News India Times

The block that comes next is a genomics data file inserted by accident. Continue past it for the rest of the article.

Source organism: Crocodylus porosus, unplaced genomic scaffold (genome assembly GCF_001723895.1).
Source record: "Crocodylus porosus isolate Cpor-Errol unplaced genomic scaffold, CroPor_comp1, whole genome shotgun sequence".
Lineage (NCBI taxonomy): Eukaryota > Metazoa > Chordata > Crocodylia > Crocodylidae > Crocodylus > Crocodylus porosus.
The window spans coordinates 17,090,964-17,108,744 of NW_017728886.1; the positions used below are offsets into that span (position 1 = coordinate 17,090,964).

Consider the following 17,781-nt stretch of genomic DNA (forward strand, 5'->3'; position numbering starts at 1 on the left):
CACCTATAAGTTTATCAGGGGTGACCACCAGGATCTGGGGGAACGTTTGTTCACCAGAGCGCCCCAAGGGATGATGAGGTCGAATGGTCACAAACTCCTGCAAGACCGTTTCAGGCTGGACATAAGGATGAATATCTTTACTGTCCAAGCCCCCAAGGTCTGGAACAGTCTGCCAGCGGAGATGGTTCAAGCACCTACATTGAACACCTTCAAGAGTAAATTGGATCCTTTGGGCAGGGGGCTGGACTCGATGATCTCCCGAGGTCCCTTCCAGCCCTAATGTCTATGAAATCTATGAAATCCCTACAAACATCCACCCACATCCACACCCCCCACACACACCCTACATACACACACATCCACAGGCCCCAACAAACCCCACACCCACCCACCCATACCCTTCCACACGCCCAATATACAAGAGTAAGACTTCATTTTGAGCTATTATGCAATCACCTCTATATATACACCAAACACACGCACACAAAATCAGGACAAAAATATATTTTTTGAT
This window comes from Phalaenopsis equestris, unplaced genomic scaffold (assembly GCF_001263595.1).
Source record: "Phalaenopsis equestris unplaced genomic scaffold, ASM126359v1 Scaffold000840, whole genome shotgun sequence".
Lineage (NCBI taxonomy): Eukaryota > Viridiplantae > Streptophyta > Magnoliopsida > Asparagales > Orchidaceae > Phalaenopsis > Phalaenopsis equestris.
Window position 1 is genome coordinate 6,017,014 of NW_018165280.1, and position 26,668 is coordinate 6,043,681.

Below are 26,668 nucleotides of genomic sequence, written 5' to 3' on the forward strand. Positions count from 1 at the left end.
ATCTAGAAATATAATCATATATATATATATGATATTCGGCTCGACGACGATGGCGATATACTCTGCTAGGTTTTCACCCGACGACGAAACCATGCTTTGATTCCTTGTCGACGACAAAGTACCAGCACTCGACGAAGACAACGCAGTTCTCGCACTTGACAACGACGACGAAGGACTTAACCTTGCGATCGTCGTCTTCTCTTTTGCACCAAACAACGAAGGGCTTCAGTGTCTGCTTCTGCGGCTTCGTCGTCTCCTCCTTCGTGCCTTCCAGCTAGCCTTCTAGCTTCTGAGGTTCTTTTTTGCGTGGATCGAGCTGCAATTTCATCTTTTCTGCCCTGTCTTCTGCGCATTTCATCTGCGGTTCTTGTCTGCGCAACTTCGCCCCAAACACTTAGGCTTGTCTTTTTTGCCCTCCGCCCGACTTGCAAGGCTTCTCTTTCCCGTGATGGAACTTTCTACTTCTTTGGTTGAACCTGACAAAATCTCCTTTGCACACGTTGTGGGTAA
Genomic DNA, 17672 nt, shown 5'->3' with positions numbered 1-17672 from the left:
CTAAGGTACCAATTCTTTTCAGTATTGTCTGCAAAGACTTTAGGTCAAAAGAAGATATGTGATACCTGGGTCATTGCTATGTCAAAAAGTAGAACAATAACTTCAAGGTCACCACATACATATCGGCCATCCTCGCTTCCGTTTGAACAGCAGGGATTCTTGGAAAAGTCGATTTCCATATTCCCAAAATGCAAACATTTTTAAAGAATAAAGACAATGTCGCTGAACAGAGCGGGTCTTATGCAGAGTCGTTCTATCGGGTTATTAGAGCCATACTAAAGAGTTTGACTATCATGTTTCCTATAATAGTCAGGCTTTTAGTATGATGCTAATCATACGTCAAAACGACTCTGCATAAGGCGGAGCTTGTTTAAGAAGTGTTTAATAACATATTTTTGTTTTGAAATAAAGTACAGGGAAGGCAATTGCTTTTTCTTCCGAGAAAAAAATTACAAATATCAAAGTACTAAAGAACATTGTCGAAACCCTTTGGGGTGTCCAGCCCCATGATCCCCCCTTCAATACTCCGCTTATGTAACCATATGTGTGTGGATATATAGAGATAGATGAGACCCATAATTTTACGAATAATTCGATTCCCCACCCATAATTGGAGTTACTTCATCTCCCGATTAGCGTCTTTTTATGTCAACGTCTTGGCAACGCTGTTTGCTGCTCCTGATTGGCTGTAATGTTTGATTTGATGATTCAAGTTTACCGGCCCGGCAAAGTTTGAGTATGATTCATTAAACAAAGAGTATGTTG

www.newsindiatimes.com – that’s all you need to know “A Kiss In Kashmir” Monica Saigal’s New Book To Be Released On Valentine’s Day -ALEXANDRIA, VIRGINIA I nternationally celebrated, Indian-American author Monica Saigal’s, latest book, “A Kiss in Kashmir: A Timeless Tale of Love” is expected to be on the stands starting February 14, 2024. When asked about her motivation for the book, Saigal told News India Times, “As a single woman in my 50s, it was very disappointing to see that all the novels that are out there about young people. So this book was almost a form of rebellion saying that a second chance in love is for all of us. And that love is not something exclu- sively just for the young.” About the book, WAMU’s host of The Politics Hour, Kojo Nnamdi, a veteran radio journalist, told News India Times, “What I liked about this book was that it engen- ders hope. It gives one hope. I am at an age in my life now where people encourage you to believe that there is not much left to life. What this book shows us is that as people arrive at middle age, there can be a great deal left to life. It can include love, it can include adventure, but it’s life and I really liked that about it.” Saigal in a conversation with Nnamdi, on February 6th at the Hilton Alexandria Mark Center Hotel, spoke exten- sively about her book. Explaining the important message of the book she said, “[there’s] a narrative that’s been out there about people who are single by themselves choose to be single later on in life. There’s a certain story that’s told, and I think if we want to be fair to people, we need to change that narrative.” She underscored “What is going to stay behind is our words, is our art, is the music that we create, it’s the sto- ries that we tell. So, let’s leave our children with hopeful, beautiful, amazing stories so that they blossom.” Saigal said she got the idea for writing this book came about a year and half ago while watching Hallmark Christmas movies. After watching those movies, she went on Facebook and exclaimed “Oh, my God, they’re all the same…” and that she was going to watch her favorite movie “Die Hard.” Then someone responded, “Well, you’re a writer. Instead of complaining, why don’t you go write a book?” About her reason for picking Kashmir as a location for this book, she noted, “some of it is nostalgia” and recalled her visit to the valley with her parents when she was 16 years old. “What I remember about the valley is all the newlywed couples. So many people honeymooning and it was like, oh my God, this place is about love,” Saigal said. “And then, of course, Bollywood, from the Bol- lywood of my youth, all the movies used to be set in the valley. So, for me, it was a natural association. That’s the place of love.” About what she learned while penning this book, Sai- gal maintained she spoke to many individuals including the people of Kashmir and learned “hate” and “love” are not superpowers, the real superpower is “empathy.” In response to a question from Nnamdi about the main characters in the book, George, and Sharmila, who both lost loved ones, and subsequently had survivor guilt – Saigal explained that she had spent a fair amount of time researching characters, who had “human connec- tions.” “While writers can claim, I can understand what someone feels like. You really can’t. I couldn’t tell you what a woman in her 50s, who was divorced after 23 years of marriage would feel like until I got there,” emphasized Saigal who got divorced five years ago. Nnamdi who lost his wife in 1982 and remarried 12 years later recounted he experienced “a great deal of sur- vivor guilt” and wondered “why I was here and why she was not.” He noted that was one of the things that drew him to this book. When Nnamdi asked Saigal about her vivid descrip- tions and careful attention to details of every aspect in the book, Saigal, an engineer turned writer, expressed, “I think the recovering engineer is showing. Sometimes I feel like I approach my art with a blueprint of an engi- neer. So if George and Sharmila are sitting in a Shikara [houseboats] on Dal Lake, undoubtedly, the way my brain works is, if I’m sitting with them, what am I seeing? what am I hearing?” She further noted “So literally, for every book, I will do what I call the senses round.” Saigal said this is her 12th book and it took about four months to complete this book to which Nnamdi respond- ed, “It was because this was the story that was in you. The other stories you had to do research for. This story came out of you.” Born in New Delhi, and currently residing outside Washington DC, Saigal works as a corporate storyteller at a prominent professional services firm. “I work for a tech company by day. I am a brand strategist. I handle social media for a company of about 400,000 people. And I get to tell stories of the amazing people who work there” she said. By T.Vishnudatta Jayaraman Monica Saigal in a conversation with Kojo Nnamdi, on February 6, 2024, at the Hilton Alexandria Mark Center Hotel in Alexandria, Virginia. Book jacket of the latest book by Monica Saigal. Photo:T.Vishnudatta Jayaraman,News IndiaTimes Photo:@Books byMonical Saigal Bhide Books News India Times February 16, 2024 26 T20 World Cup A Party With A Purpose, Says Tournament Director T he Twenty20World Cup in June will be an unforgettable party with strong Caribbean flavors that will help plant cricket firmly in the U.S. sporting landscape, tournament director Fawwaz Baksh said. Six Caribbean countries will co-host the tournament along with the United States, a market which cricket’s powerbrokers see as crucial if it is to flourish beyond Com- monwealth countries and become a truly global game. NewYork, Miami and Dallas will host a combined 16 matches and Baksh is con- vinced the best way to inject cricket into a packed U.S. sports market is by making the global showpiece a grand party. “When you pair upWest Indies and USA, it’s a recipe for success,” the Guya- nese sports administrator told Reuters. “We in theWest Indies are known for a great time, we’re known for the party atmosphere. When fans come here and watch the games, they should expect that. “So come here to watch great cricket, but come here also to have a great experience.” Demand for tickets has been encouraging. Since the public ballot was launched last week more than 1.2 million applications from 126 countries were received within the first 48 hours, Baksh said. That included 900,000 from the U.S. andWest Indies. “Introducing cricket into the U.S., which is a new market to us, we weren’t quite sure what the response would be,” he added. “We know there are quite a lot of expats in the United States and people from all across the world are interested in cricket. “But to see this kind of response, it’s very encouraging.” The ninth edition of the T20World Cup will be the biggest yet, with the increase to 20 teams from 16 open- ing up a wider pool of expatriate fans in the United States. Poor attendance figures marred the 50-oversWorld Cup when it was staged inWest Indies in 2007 but Baksh said Caribbean administrators had learned their lesson. Ticket prices for this year’s tournament start at only $6. “If you want to introduce the sport in the U.S., if you want to revitalise cricket in theWest Indies, you have to get the fans here,” he said. “And the only way you can get the fans here is by making tickets attractive, mak- ing them accessible.” The 43-year-old believes theWorld Cup can set the standard for future global tournaments. “We all wanted this tournament here, and we all want to capitalise on it,” Baksh said. “When the tournament is over, people all across the world will say ‘T20World Cup should only be hosted in theWest Indies and the U.S.’. “That’s our goal and that’s what we’re going to make it.” -Reuters By Amlan Chakraborty Poster of how to get tickets for the World Cup T20. Photo:X @T20WorldCup Sports